Your Opinion

Beware of the boiling frog

December 18, 2013 

Dear editor,

Oh it is again our magical season of myths and metaphors to repeat the red-nosed reindeer legend. Let’s keep believing in good old Santa, but maybe we should stress a bit over the boiling frog story.

Santa delivers good gifts when he sees us do the right thing all year. Like Santa, our federal government gives wonderful gifts as it watches over us. We can never be totally sure we did the right thing, but we can still smugly blaze down a gift Interstate (perhaps $425 billion cost for U.S.A. “freeways”) like we earned it.

Now about that boiling frog – it lives in a metaphor that tells us a frog will instantly leap from a pot of boiling water, because it’s hot. However, put that same frog in a pot of room-temperature water, then ever so slowly add heat, and the frog stays to die. The intended message is a frog comfortably accepts gradual changes that become fatal, but a frog instantly knows radical hot. Of course our lesson is to be aware of the boiling frog syndrome.

Boiling-frog-story debunkers make it as suspect as the red-nosed reindeer myth. But we can accept the premise that frog intellect instantly knows water that’s too hot. Experiments actually showed real frogs failed to act after gentle temperature increases over 2.5 hours.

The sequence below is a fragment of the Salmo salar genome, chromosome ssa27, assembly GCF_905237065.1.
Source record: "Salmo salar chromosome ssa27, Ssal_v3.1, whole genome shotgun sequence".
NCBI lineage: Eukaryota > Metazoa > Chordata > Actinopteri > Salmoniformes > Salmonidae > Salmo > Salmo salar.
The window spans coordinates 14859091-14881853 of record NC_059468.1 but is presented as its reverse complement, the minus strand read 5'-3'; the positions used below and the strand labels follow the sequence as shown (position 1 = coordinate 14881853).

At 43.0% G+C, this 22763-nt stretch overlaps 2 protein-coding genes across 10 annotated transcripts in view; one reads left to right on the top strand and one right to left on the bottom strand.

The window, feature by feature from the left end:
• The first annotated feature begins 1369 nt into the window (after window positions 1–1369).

The goodness of a Santa-like government raised my concerns, and maybe I am now a heated frog. For example, does that handy gift Interstate also tempt us to drive too much? We so easily expect those other warmhearted subsidies, like Parts A, B, C, and D, affectionately called Medicare. National defense is a solid gift – rooted in a protective motive and a resolve – like a warm and fuzzy security blanket. Our good old U.S.A. Santa gradually bestowed warming gifts until our thermometer now reads $17.2 trillion of unpaid energy bills.

But think for a spell if we were tossed into a pay-instantly debt pool. Could anyone suppress a jump reflex when expected to pay $219,000, which is a family-of-four’s allocated national debt? The boiling frog lesson suggests we ponder a mythical community of snugly frogs that likely exchanged cheerful chirps, swelled with hope, and dozed so effortlessly. But when Santa for frogs dialed in a few more gift BTUs, every frog croaked before it could jump. Do we know about hot better than frogs?

Dale Basham,

Lee’s Summit

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